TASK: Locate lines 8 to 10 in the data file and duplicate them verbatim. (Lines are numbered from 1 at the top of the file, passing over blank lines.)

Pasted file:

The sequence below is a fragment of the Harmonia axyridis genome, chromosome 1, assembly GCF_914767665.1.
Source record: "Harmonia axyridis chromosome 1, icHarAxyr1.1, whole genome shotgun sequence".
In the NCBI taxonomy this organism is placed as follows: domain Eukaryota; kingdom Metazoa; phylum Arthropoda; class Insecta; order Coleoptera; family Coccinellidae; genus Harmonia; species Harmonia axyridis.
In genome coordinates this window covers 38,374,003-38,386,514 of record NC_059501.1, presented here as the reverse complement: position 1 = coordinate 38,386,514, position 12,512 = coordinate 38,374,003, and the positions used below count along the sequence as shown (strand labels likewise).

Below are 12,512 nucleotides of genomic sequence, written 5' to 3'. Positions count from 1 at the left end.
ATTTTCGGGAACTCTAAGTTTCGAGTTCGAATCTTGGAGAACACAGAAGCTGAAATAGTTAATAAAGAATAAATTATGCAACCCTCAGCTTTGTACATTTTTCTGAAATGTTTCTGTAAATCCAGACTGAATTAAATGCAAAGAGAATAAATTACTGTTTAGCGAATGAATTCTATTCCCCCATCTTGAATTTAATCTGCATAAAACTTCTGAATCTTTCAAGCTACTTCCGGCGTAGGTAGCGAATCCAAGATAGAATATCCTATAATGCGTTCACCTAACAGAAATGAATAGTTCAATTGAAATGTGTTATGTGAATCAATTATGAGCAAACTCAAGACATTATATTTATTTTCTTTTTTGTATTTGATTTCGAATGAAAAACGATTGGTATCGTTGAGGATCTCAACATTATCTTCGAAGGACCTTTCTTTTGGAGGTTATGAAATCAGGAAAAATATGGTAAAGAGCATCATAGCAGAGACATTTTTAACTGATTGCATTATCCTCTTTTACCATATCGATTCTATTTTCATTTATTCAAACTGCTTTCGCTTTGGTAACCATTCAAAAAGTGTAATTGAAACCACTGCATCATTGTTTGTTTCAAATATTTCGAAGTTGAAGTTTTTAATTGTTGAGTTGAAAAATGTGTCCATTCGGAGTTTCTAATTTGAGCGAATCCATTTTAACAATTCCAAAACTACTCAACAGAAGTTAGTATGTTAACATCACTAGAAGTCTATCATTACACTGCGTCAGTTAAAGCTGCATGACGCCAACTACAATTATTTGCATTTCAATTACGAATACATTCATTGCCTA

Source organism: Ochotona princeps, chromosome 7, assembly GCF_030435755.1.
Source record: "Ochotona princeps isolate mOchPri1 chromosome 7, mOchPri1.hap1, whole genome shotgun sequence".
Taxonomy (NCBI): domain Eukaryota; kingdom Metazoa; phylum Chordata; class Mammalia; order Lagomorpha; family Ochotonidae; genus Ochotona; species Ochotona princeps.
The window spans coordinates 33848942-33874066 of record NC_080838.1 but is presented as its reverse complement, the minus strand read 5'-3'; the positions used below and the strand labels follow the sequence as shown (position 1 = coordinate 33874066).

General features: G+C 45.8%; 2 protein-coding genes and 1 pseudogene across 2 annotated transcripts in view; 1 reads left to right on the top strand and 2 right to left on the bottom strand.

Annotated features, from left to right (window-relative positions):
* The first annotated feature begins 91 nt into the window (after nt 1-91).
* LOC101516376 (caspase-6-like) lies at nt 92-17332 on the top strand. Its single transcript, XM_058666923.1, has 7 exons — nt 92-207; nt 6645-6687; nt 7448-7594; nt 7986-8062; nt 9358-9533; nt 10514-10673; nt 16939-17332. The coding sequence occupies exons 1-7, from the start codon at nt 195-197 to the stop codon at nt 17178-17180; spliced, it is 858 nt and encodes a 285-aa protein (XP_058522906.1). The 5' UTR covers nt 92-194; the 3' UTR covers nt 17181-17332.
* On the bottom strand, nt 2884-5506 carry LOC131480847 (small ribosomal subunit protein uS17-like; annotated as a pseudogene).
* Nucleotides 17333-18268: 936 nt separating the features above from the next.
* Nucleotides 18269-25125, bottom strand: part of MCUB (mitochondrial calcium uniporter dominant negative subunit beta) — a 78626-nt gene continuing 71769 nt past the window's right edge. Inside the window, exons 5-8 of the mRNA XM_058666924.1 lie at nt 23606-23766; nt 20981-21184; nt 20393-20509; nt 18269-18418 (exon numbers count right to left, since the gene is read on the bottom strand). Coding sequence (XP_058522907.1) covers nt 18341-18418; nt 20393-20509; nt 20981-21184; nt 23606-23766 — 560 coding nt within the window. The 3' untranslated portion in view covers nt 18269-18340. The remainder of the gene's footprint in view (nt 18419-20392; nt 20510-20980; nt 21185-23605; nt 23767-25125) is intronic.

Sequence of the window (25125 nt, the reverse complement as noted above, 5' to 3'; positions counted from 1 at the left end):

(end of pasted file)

Source record: "Ochotona princeps isolate mOchPri1 chromosome 7, mOchPri1.hap1, whole genome shotgun sequence".
Taxonomy (NCBI): domain Eukaryota; kingdom Metazoa; phylum Chordata; class Mammalia; order Lagomorpha; family Ochotonidae; genus Ochotona; species Ochotona princeps.
The window spans coordinates 33848942-33874066 of record NC_080838.1 but is presented as its reverse complement, the minus strand read 5'-3'; the positions used below and the strand labels follow the sequence as shown (position 1 = coordinate 33874066).